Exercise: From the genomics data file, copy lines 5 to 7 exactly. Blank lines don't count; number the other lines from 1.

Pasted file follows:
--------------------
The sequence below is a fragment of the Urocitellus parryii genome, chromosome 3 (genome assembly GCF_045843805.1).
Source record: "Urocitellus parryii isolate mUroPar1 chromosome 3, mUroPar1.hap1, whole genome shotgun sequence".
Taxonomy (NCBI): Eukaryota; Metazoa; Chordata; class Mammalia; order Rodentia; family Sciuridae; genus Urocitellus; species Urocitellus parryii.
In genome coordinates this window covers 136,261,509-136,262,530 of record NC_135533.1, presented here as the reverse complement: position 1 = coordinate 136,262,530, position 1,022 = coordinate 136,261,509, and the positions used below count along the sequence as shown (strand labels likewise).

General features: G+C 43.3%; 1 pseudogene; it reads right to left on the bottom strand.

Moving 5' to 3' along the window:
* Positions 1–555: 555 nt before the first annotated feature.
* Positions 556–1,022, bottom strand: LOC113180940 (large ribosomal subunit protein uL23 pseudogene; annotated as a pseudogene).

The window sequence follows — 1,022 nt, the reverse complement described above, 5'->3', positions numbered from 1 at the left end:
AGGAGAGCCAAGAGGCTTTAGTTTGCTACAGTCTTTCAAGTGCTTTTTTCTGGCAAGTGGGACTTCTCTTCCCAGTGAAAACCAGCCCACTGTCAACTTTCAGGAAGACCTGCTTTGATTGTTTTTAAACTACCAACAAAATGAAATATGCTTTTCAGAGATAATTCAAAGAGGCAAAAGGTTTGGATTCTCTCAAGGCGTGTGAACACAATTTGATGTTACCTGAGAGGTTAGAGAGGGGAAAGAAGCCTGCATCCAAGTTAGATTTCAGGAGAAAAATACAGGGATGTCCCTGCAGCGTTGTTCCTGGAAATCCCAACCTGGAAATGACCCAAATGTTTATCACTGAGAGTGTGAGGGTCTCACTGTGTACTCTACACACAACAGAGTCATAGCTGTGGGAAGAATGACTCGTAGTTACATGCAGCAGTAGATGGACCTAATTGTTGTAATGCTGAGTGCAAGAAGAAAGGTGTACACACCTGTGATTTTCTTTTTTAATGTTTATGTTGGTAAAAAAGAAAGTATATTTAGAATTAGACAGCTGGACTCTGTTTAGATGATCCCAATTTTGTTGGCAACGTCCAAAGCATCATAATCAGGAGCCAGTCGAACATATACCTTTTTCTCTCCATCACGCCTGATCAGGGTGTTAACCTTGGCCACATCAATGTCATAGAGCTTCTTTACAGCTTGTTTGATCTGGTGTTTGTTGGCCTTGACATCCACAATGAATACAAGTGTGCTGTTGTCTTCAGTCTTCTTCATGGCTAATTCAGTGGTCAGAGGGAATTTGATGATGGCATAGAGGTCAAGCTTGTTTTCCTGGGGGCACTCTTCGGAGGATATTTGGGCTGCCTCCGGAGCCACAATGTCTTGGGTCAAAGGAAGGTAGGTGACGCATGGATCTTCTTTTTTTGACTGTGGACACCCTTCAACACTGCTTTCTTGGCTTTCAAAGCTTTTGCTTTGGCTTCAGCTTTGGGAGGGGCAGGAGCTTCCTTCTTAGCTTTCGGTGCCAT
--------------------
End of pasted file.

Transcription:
General features: G+C 43.3%; 1 pseudogene; it reads right to left on the bottom strand.

Moving 5' to 3' along the window:
* Positions 1–555: 555 nt before the first annotated feature.